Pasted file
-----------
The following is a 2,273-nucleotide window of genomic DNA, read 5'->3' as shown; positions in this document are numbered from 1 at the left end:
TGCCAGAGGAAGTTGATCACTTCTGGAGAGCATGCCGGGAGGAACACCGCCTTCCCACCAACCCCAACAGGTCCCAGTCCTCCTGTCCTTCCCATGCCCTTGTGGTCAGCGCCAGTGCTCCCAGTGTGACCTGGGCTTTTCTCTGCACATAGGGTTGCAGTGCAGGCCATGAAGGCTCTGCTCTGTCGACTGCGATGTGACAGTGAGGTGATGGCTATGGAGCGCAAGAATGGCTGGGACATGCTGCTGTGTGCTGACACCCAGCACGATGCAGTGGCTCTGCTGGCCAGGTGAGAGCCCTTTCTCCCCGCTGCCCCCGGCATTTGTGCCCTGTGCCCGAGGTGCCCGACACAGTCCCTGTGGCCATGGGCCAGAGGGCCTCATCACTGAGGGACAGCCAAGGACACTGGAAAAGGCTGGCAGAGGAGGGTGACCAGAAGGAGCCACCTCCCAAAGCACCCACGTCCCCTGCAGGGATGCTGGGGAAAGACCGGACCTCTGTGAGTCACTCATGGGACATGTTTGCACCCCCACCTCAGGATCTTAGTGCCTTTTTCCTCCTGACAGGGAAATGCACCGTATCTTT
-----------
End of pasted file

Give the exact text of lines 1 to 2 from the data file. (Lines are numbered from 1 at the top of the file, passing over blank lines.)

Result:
The following is a 2,273-nucleotide window of genomic DNA, read 5'->3' as shown; positions in this document are numbered from 1 at the left end:
TGCCAGAGGAAGTTGATCACTTCTGGAGAGCATGCCGGGAGGAACACCGCCTTCCCACCAACCCCAACAGGTCCCAGTCCTCCTGTCCTTCCCATGCCCTTGTGGTCAGCGCCAGTGCTCCCAGTGTGACCTGGGCTTTTCTCTGCACATAGGGTTGCAGTGCAGGCCATGAAGGCTCTGCTCTGTCGACTGCGATGTGACAGTGAGGTGATGGCTATGGAGCGCAAGAATGGCTGGGACATGCTGCTGTGTGCTGACACCCAGCACGATGCAGTGGCTCTGCTGGCCAGGTGAGAGCCCTTTCTCCCCGCTGCCCCCGGCATTTGTGCCCTGTGCCCGAGGTGCCCGACACAGTCCCTGTGGCCATGGGCCAGAGGGCCTCATCACTGAGGGACAGCCAAGGACACTGGAAAAGGCTGGCAGAGGAGGGTGACCAGAAGGAGCCACCTCCCAAAGCACCCACGTCCCCTGCAGGGATGCTGGGGAAAGACCGGACCTCTGTGAGTCACTCATGGGACATGTTTGCACCCCCACCTCAGGATCTTAGTGCCTTTTTCCTCCTGACAGGGAAATGCACCGTATCTTT